PD & JD, Xela, Guatemala
We have so much to say about what’s happened in our first week at Spanish school. Not least there is the shocking news that Jeremy is pregnant. That’s what he told his teacher anyway. She informed him it was impossible, so he turned to his dictionary to see where he’d gone wrong. Turns out the words for embarrassed (embarazarse) and pregnant (embarazada) are very similar.
But more of our schoolboy and schoolgirl errors in a few days. For now, if you don’t mind indulging us, we’d like to briefly rewind to a subject that has been in our minds for several months – and now we are out of Mexico we want to address it. It’s a subject that came up in almost every conversation we had with north Americans in California, and then in Mexico itself.
The brutal drugs war in Mexico has led to the entire nation being demonised in the eyes of much of the outside world, but particularly by those north of its border. It’s a deadly, grim situation – no doubt – but no one who actually travels there believes the hysteria is justified.
We were shocked at the level of fear in the US about going to Mexico. Almost everyone – there were maybe only a couple of exceptions – warned us how deadly it was, how we could be caught in the crossfire of a shoot-out, how we would be robbed in the street or in our van, how we would be car-jacked, how we would definitely be “shaken down” by corrupt police or military officials at some point, how we should carry a gun to protect ourselves, how we could be scammed by people faking road accidents, how we could have our tyres spiked by bandits, how we’d get sick on street food… the list goes on.
This wasn’t just the usual over-cautious official warnings about things that could happen – and, to be fair, all of those things can happen, in many countries in the world. It was every conversation we had. And it was hard not to be infected by it.
Most went like this:
US: “So, we’re planning on driving to Argentina in our campervan.”
THEM: “What, through Mexico?”
US: “Well, yes, there’s not really another way from here to Argentina.”
THEM: “Is it safe to drive through Mexico? I’ve read/heard/been told..” [Cue long list of things that would happen – see above].
US: “Well, thanks for the tips, we’ll let you know how it goes or perhaps you’ll read about it in the newspaper.”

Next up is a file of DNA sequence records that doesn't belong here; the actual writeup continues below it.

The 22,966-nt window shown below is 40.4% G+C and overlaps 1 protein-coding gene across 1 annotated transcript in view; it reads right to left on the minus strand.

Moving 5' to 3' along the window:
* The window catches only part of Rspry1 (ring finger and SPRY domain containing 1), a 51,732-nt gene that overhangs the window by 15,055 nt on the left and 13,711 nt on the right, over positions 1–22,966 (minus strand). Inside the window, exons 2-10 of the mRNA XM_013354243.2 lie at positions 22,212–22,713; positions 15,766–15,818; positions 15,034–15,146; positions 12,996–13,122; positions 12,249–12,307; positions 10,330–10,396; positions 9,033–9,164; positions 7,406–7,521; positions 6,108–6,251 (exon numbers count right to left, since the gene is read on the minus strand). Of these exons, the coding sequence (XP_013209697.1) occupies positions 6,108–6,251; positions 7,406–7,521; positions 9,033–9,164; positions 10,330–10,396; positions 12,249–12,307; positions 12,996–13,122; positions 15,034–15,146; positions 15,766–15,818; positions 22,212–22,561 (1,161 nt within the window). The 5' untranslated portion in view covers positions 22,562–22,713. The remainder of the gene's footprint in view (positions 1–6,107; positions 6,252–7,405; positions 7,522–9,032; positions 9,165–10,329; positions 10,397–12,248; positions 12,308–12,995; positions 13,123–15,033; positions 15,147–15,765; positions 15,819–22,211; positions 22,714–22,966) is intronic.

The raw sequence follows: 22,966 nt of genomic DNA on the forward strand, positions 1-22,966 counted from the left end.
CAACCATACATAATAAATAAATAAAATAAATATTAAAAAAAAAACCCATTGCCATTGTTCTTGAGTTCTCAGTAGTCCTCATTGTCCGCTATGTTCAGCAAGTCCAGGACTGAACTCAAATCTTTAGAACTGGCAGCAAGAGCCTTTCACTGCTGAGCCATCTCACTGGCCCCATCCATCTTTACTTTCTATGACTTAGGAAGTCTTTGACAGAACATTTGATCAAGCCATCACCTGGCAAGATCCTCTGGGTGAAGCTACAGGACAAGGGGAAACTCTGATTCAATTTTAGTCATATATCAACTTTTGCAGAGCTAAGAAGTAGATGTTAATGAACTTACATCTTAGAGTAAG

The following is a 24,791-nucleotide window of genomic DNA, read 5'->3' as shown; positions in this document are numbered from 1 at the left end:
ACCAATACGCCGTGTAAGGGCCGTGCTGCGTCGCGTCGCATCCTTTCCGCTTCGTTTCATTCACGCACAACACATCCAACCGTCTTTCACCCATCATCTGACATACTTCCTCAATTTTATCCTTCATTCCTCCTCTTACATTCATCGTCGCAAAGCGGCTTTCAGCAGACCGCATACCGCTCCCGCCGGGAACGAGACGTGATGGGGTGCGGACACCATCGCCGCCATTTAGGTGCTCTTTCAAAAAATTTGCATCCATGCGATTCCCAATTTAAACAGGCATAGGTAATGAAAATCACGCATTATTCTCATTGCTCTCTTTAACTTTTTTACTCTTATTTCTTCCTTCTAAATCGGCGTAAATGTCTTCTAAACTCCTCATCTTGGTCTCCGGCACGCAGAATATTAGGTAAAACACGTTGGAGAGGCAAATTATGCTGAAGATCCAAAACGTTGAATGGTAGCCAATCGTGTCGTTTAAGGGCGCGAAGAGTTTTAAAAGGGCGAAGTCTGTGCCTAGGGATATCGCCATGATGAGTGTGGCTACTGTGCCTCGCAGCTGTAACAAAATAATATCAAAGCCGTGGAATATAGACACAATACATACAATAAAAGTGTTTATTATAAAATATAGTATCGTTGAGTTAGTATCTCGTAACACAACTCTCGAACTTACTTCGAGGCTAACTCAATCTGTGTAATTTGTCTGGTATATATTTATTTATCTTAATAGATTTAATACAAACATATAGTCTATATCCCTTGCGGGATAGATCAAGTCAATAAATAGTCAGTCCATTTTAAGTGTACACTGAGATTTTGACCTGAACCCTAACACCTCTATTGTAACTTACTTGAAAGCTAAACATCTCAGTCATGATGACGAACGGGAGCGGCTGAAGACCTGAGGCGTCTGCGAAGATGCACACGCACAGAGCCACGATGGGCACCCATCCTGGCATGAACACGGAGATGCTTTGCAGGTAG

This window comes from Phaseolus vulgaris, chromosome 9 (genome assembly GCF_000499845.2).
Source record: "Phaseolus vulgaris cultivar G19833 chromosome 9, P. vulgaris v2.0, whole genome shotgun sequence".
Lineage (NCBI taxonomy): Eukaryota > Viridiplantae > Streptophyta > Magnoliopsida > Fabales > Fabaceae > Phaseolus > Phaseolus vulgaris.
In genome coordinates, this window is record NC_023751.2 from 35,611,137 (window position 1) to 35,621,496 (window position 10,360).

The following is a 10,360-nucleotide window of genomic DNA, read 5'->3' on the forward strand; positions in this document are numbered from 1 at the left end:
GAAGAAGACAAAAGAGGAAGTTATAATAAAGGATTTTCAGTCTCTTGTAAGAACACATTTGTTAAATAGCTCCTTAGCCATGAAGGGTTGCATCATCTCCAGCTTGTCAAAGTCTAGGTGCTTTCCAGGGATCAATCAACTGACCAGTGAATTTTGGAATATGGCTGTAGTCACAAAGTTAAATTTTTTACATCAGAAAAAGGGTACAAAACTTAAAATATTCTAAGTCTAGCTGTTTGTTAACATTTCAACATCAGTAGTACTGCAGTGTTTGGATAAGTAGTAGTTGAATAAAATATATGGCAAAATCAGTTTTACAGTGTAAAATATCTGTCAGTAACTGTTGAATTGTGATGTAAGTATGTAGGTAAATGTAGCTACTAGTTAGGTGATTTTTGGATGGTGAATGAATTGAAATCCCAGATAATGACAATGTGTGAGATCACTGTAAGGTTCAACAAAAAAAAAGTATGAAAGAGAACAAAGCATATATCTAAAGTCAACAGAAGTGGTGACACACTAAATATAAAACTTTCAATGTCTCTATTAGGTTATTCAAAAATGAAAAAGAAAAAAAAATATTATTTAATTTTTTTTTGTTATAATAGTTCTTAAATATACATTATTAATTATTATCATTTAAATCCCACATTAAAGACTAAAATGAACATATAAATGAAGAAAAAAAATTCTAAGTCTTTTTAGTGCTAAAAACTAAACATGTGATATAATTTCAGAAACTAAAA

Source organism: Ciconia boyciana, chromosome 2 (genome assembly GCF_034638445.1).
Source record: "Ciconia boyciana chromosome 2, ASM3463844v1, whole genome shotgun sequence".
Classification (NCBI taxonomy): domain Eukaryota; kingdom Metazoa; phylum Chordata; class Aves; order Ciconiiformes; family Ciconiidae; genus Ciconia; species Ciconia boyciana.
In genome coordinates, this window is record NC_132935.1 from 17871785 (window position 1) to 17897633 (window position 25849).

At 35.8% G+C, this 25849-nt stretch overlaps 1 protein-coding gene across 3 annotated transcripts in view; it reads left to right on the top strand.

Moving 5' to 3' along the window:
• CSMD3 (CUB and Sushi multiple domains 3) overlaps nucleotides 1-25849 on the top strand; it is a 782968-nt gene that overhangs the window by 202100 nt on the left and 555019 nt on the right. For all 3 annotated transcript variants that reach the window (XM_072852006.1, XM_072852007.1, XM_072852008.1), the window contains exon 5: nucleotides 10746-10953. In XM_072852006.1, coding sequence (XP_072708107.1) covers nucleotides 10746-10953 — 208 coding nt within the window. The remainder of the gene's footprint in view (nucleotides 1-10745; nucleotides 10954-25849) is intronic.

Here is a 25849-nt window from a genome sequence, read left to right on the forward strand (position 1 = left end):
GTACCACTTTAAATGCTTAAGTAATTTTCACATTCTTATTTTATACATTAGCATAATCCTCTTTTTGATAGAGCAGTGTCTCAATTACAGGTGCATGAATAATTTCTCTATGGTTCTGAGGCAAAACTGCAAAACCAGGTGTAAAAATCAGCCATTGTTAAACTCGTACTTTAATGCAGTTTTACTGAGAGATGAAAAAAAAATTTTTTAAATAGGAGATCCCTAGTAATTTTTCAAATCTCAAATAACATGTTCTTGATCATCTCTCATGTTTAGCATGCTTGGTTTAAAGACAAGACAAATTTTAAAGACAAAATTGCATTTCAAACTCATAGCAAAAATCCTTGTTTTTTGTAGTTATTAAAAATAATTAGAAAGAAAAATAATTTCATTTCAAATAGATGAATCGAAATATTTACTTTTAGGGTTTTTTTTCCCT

One particularly worrying conversation was with a Latin American guy, Angel, who worked at the dealership at which we bought our campervan. When we told him of our plans he said: “What, through Mexico? Wow, that’s brave.”
I asked which country he was from. “Mexico,” he said. Gulp.
Once we were on our way the evidence of fear was all around us – there has been a huge drop in the number of tourists coming from the US, and it shows. While many places were still thriving, we did see virtually abandoned trailer parks where campers and cars sat gathering mildew, rust and leaves because their owners – who would normally go south to Mexico every winter – had obviously not returned for years.
Those that continued to travel there, and US expats that had remained, said they always received the most dire warnings from friends and family who had never actually been to Mexico. They usually blamed the media for its reporting of the drugs war as being over-the-top and terrifying the hell out of everyone.
However, the conflict is real, and we don’t want to try to diminish the effect it has had, with thousands dying every year because of a brutal gang warfare and the government’s response to it. We also don’t want to be so naïve as to claim that just because we spent three months there without incident that there are therefore no problems at all.
The point is that it does not affect every area of the country, and the violence is not targeted at tourists. Many parts of Mexico rely on tourism and it is sad to see people struggling because of a problem that is not of their making. Drugs are a global issue. What market are these gangs feeding? Where does the root of the problem really lie?
Mexico is a vast, varied, modern, culturally-rich, beautiful, welcoming country – a country that is more like several nations within one. It also has loads of problems and its share of crime – who doesn’t?
To characterise it simply as a homogenous violent, dangerous, brutal place is just plain lazy.
Things we now know to be true: We love Mexico